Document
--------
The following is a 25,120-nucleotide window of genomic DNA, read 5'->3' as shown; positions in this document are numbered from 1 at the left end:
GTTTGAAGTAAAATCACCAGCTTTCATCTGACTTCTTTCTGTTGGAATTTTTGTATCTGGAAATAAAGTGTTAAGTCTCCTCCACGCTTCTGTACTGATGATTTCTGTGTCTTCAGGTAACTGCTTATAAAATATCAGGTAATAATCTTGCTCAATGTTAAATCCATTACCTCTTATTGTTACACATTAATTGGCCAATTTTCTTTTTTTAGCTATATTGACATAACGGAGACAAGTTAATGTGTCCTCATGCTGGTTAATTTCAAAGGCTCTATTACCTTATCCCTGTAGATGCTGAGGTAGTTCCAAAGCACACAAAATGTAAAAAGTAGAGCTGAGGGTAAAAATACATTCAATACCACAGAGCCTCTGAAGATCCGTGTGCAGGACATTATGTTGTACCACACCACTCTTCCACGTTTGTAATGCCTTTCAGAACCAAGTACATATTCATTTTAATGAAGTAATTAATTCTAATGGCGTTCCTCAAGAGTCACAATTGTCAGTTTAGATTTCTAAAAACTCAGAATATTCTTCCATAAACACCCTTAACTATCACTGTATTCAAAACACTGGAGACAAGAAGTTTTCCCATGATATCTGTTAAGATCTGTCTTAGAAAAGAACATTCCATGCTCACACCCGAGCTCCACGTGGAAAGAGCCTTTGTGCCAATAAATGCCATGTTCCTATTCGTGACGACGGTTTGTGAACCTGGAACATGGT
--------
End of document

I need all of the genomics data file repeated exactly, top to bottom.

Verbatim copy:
The following is a 25,120-nucleotide window of genomic DNA, read 5'->3' as shown; positions in this document are numbered from 1 at the left end:
GTTTGAAGTAAAATCACCAGCTTTCATCTGACTTCTTTCTGTTGGAATTTTTGTATCTGGAAATAAAGTGTTAAGTCTCCTCCACGCTTCTGTACTGATGATTTCTGTGTCTTCAGGTAACTGCTTATAAAATATCAGGTAATAATCTTGCTCAATGTTAAATCCATTACCTCTTATTGTTACACATTAATTGGCCAATTTTCTTTTTTTAGCTATATTGACATAACGGAGACAAGTTAATGTGTCCTCATGCTGGTTAATTTCAAAGGCTCTATTACCTTATCCCTGTAGATGCTGAGGTAGTTCCAAAGCACACAAAATGTAAAAAGTAGAGCTGAGGGTAAAAATACATTCAATACCACAGAGCCTCTGAAGATCCGTGTGCAGGACATTATGTTGTACCACACCACTCTTCCACGTTTGTAATGCCTTTCAGAACCAAGTACATATTCATTTTAATGAAGTAATTAATTCTAATGGCGTTCCTCAAGAGTCACAATTGTCAGTTTAGATTTCTAAAAACTCAGAATATTCTTCCATAAACACCCTTAACTATCACTGTATTCAAAACACTGGAGACAAGAAGTTTTCCCATGATATCTGTTAAGATCTGTCTTAGAAAAGAACATTCCATGCTCACACCCGAGCTCCACGTGGAAAGAGCCTTTGTGCCAATAAATGCCATGTTCCTATTCGTGACGACGGTTTGTGAACCTGGAACATGGT